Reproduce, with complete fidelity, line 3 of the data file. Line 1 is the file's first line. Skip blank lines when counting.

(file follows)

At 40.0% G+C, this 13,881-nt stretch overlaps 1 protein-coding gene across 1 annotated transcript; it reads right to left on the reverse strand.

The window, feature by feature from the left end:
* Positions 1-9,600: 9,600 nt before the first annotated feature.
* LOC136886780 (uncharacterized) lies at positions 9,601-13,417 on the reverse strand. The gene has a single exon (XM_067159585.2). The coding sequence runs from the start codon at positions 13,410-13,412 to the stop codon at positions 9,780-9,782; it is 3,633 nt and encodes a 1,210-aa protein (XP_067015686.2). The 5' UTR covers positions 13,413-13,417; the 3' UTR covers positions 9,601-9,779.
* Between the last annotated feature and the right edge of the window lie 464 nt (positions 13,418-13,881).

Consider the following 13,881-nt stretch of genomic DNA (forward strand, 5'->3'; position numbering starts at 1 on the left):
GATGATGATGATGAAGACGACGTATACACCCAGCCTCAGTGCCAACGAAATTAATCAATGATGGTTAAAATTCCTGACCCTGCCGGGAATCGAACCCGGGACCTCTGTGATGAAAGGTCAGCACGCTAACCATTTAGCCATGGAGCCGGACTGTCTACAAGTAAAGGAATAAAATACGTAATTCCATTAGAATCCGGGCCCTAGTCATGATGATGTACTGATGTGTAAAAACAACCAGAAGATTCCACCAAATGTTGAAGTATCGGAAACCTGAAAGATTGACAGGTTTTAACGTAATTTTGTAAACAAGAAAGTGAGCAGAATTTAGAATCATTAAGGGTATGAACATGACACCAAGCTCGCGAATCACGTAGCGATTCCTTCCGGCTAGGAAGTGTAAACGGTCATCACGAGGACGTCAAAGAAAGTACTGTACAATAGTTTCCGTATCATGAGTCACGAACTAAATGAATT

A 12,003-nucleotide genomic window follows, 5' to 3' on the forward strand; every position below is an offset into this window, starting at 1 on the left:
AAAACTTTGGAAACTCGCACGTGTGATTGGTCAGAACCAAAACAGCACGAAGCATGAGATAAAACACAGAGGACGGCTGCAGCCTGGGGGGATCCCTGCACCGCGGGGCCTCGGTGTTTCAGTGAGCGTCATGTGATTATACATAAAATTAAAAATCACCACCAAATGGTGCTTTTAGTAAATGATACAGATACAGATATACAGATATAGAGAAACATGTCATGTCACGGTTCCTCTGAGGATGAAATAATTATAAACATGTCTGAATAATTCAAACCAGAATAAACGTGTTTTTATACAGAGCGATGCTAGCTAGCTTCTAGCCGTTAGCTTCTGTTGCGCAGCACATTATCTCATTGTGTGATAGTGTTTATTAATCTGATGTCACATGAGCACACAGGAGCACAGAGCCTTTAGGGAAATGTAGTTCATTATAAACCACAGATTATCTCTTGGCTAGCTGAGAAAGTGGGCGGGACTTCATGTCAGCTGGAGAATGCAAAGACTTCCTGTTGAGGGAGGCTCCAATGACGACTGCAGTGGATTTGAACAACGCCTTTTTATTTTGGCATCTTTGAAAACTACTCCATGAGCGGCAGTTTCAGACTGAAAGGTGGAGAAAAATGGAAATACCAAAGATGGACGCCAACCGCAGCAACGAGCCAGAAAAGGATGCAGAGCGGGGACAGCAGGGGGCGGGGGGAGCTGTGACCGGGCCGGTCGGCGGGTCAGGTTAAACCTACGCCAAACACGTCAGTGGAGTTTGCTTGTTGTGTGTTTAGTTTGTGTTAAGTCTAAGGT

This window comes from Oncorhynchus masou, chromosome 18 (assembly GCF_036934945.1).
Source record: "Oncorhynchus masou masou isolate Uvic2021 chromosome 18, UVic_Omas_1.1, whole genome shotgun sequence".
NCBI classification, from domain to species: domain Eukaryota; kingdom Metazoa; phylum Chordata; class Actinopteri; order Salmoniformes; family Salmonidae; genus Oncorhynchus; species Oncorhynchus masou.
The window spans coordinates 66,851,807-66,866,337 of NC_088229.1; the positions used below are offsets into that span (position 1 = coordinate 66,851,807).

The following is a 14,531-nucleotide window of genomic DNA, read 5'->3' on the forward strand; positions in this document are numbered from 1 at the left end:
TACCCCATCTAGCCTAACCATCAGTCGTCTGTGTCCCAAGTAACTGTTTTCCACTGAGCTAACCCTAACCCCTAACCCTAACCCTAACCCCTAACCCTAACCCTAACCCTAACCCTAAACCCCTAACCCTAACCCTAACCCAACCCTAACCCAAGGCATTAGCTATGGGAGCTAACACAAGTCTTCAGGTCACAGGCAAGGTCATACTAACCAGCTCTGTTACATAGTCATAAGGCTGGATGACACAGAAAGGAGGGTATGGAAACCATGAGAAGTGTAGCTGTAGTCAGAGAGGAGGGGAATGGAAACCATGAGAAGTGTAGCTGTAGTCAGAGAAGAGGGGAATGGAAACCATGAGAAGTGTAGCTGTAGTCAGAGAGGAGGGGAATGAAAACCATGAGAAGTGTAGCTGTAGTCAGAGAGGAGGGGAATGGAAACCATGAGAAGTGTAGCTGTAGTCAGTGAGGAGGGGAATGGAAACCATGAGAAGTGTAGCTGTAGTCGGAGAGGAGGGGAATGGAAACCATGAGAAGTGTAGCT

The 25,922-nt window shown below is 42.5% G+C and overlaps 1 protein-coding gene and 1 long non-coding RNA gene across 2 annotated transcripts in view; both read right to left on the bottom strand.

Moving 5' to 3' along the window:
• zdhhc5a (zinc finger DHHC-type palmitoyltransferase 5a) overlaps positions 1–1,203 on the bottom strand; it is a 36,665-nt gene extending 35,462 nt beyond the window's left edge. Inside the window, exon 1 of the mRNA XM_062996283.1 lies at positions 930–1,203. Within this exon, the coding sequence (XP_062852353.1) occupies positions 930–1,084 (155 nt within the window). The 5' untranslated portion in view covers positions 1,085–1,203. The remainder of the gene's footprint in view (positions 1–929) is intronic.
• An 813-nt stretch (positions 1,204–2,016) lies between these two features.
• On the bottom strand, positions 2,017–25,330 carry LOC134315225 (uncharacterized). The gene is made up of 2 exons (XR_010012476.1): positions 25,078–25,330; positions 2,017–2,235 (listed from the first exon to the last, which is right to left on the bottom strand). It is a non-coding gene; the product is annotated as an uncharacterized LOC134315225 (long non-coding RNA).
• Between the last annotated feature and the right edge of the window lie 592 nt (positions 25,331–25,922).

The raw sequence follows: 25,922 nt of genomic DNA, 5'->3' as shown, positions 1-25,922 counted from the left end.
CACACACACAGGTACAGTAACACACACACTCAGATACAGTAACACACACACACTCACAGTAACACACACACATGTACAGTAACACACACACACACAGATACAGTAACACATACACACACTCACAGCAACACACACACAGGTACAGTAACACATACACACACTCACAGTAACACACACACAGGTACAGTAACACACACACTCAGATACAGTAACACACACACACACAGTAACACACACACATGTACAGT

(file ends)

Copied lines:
* Positions 1-9,600: 9,600 nt before the first annotated feature.